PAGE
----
Because the EGF receptor does not require activation loop phosphorylation, it was thought that this receptor is perhaps always in the active conformation and that dimerization of the receptor by ligand binding serves simply to enable trans phosphorylation of the C-terminal tails of the receptor. The finding that the kinase domain of the EGF receptor adopts the CDK/Src-like inactive structure when bound to lapatinib suggested that the kinase domain might be autoinhibited in some way prior to ligand binding (Wood et al., 2004). Also suggestive of the relevance of the CDK/Src-like inactive structure to the EGF receptor function was the discovery of mutations in the activation loop of the EGF receptor in some cancer patients (Lynch et al., 2004; Paez et al., 2004). These mutations, such as Leu 834 to Arg, have been shown to activate the kinase, most likely by destabilization of the inactive CDK/Src-like conformation (Yun et al., 2007; Zhang et al., 2006). We had noted earlier in this review that the corresponding mutations in c-Src result in its activation (Gonfloni et al., 2000).
The realization as to how the EGF receptor is activated came from analysis of several crystal structures of its kinase domain in the active conformation (Zhang et al., 2006), determined originally at Genentech (Stamos et al., 2002). In all of these structures the kinase domains form an asymmetric, head to tail, dimer, in which the binding of one kinase domain (denoted as the activator kinase) stabilizes the active conformation of the second kinase domain (denoted the receiver kinase) (Figure 4A). The dimerization interface is largely hydrophobic and involves the bottom of the C-lobe of the activator kinase, which docks on the top of the N-lobe of the receiver kinase.
The principal interactions in the asymmetric dimer are between helix αH of the activator kinase and helix αC of the receiver. This interaction stabilizes the swung-in conformation of helix αC in the receiver kinase and the extended conformation of the activation loop. The formation of this asymmetric dimer is necessary for the activation of the EGF receptor and also underlies the activation of other members of the EGF receptor family in homo- and heterodimers (Jura et al., 2009b; Monsey et al., 2010; Qiu et al., 2008). When the asymmetric dimer interface is disrupted, either by point mutations in the activator interface (such as Val 924 Arg) or by binding of the negative feedback inhibitor of the EGF receptor Mig6 to the activator interface, the EGF receptor kinase domain adopts the CDK/Src-like inactive conformation in crystal structures (Zhang et al., 2006; Zhang et al., 2007).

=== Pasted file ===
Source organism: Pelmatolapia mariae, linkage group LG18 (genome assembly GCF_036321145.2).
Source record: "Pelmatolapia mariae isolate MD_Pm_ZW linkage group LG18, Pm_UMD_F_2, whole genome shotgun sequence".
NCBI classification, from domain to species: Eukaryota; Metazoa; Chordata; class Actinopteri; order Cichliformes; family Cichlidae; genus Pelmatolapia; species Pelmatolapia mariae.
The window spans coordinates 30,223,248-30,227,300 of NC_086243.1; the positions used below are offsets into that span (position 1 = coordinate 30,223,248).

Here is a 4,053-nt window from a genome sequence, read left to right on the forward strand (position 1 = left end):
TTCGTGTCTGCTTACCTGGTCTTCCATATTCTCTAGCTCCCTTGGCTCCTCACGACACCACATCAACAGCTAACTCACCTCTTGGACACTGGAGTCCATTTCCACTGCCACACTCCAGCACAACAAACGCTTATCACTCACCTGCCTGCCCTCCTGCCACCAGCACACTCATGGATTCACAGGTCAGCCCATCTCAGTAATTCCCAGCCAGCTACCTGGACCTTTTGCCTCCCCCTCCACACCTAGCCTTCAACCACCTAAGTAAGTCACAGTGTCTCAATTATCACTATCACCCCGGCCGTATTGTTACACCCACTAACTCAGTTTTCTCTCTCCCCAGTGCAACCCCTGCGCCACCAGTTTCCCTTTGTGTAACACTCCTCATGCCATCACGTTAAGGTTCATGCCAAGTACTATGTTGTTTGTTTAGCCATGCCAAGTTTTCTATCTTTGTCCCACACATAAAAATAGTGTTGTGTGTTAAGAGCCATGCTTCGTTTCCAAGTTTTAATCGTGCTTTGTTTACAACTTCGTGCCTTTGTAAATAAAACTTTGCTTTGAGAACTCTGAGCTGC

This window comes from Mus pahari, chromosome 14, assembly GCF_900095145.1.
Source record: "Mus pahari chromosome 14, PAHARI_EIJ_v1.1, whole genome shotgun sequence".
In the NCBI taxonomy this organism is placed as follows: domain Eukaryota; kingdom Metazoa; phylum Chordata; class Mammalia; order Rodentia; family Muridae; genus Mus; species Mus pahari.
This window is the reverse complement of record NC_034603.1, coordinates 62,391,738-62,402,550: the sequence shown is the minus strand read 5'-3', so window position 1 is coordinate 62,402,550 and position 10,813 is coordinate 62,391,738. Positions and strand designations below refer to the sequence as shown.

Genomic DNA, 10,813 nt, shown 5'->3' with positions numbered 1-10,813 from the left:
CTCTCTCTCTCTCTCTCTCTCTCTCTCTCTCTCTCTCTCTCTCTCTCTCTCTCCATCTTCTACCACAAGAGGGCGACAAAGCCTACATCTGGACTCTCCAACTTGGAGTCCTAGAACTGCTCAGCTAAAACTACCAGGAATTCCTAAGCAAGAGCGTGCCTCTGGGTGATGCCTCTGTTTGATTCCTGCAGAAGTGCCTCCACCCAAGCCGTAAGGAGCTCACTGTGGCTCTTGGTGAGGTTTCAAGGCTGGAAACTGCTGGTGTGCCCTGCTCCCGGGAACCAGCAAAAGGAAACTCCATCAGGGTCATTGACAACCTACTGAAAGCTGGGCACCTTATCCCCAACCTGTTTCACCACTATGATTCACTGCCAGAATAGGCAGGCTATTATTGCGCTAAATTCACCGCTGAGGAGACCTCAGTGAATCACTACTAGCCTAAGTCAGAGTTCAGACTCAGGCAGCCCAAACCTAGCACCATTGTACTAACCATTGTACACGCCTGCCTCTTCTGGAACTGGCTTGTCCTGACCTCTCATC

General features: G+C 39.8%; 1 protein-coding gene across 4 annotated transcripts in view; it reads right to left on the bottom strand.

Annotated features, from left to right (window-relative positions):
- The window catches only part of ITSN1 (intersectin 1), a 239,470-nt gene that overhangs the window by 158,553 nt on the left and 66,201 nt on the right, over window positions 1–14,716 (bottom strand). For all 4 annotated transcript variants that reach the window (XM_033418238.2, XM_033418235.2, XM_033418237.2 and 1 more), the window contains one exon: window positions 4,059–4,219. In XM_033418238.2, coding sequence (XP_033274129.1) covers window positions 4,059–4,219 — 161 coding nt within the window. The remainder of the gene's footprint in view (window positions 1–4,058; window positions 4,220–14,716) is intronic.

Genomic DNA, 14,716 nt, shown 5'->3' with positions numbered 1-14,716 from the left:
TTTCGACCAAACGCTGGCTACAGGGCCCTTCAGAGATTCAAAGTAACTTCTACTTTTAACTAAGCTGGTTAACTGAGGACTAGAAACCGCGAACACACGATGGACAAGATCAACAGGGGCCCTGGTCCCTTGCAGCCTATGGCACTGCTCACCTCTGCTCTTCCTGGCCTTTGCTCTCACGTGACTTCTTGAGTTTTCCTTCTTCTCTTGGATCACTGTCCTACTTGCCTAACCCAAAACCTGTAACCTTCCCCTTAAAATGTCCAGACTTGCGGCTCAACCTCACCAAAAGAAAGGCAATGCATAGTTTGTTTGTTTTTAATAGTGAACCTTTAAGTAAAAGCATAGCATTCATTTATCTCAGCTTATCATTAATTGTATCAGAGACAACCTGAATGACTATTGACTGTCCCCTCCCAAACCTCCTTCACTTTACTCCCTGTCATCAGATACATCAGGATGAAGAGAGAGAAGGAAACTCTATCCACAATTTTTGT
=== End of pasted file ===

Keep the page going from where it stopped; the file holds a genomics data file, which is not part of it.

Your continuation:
The activation of the EGF receptor kinase domain by formation of the asymmetric dimer is reminiscent of the way cyclin-dependent kinases CDKs become activated by their allosteric regulators, the cyclins (De Bondt et al., 1993; Jeffrey et al., 1995) (Figure 4B). In the crystal structure of the CDK2/cyclinA complex, cyclin binds to the active conformation of CDK, engaging the N-lobe, activation loop and the C-lobe of CDK (Figure 4B) (Jeffrey et al., 1995). One of the major interactions between cyclin and CDK is the packing of helix α5 from cyclin against the top of the N-lobe of CDK, especially helix αC. Therefore, despite structural differences between the asymmetric dimer of the EGF receptor kinase domains and the CDK/cyclin complex, the nature of the interaction that results in activation is conceptually similar. In both cases, the adoption of the active conformation requires reorganization in the N-lobe of the kinase that leads to the exposure of hydrophobic residues (the activator-binding patch in the EGF receptor and the cyclin-binding patch in CDKs). Binding of a cyclin or the activator kinase buries these hydrophobic residues in CDK and the EGF receptor, respectively, and stabilizes the active conformation (Figure 4A and B).
CDKs and the EGF receptor represent a group of kinases that are intrinsically stable in the CDK/Src-like inactive conformation and reach their active states only upon binding of their respective external allosteric activators (Jeffrey et al., 1995; Zhang et al., 2006). In contrast, the isolated kinase domains of c-Src and Hck tend to activate spontaneously, and the associated SH2 and SH3 domains are required to stabilize their CDK/Src-like inactive conformation (Figure 2A) (Sicheri et al., 1997; Xu et al., 1997). Other kinases may fall into the spectrum of different relative stability of the CDK/Src-like conformation between these two extreme groups.